This week, Facebook announced that it had released an app that allows nonprofit organizations to promote and collect online donations on a nonprofit’s Facebook page and within its posts. Let’s explore this a bit.
I donated to Girls, Inc. using a MasterCard, and to Blue Star Families using PayPal. Both were very easy to do. Facebook had a card listed for me (probably from a birthday gift I made for someone awhile ago).
Facebooks announcement says: “They [the donors] also have the option to share the nonprofit’s post with their friends.” I didn’t see that option with either of the gifts I made.
I see sharing as a big boost to this process. In a recent test we ran for a client, we provided the share option on their donation form, and received an additional 4% of gifts directly trackable to the link in the share button.
So I don’t know whether I did something wrong, or whether both nonprofits configured the share option incorrectly, or whether it just doesn’t work yet.
Facebook also says “The Donate feature will appear beside Posts in News Feed” but I haven’t see that yet, either. Hopefully that’s something nonprofits can turn on and off; a donate link doesn’t belong in every post.
Donation through Facebook isn’t new. Some donation tools, like Convio, have been offering an app that’s almost as low-friction as the new Facebook app. It has led to some gifts, but very few nonprofits are bringing in measurable money through Facebook.
Some things that will improve the donations?
1. Facebook Adpage Grants: Like Google Grants, Facebook should give nonprofits a budget of free ads, so they can draw new people to their Facebook pages. Beth Kantor and others have launched a campaign which I gladly support. #FacebookAdGrants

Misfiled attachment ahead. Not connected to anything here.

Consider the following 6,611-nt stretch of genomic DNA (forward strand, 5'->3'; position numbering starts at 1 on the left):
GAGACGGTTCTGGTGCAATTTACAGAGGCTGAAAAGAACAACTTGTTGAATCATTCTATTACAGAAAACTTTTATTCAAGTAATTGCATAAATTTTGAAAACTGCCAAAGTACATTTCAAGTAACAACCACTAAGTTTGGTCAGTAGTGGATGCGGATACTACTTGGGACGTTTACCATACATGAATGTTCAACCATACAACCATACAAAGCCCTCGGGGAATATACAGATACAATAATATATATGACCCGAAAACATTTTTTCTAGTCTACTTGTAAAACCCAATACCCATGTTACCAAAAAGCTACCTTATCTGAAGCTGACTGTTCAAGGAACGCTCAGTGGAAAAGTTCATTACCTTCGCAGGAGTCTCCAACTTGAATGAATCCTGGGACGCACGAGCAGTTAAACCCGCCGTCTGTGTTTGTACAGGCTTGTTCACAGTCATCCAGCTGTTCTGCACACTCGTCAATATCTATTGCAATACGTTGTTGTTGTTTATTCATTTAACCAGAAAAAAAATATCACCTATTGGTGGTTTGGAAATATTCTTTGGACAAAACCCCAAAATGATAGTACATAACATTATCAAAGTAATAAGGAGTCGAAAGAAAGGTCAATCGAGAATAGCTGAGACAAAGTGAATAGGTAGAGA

2. Tie it in to Facebook’s Birthday announcements. It might work like this: A week or so before my birthday, Facebook can invite me to choose one or more nonprofit organizations whose pages I already like as the preferred charity(ies) for my Facebook birthday celebration. When friends click on my name to wish me a happy birthday, they’ll be given the option to make a gift to my selected nonprofit, not just give me a Starbucks card.
3. This might be a good boost for peer-to-peer fundraising campaigns that are promoted through Facebook. Giving is a much more social thing in a peer-to-peer campaign, and that’s where the money is online.
Right now there’s one big drawback: the data is kept by Facebook, so these two organizations will get my gift (the whole gift — Facebook is covering the processing costs) but they won’t be able to contact me again.
Like everything Facebook, this process will change. Soon. Often. And, often, for the better. We’re all beta testers here.
What’s your experience, either as a participating nonprofit or as a Facebook donor?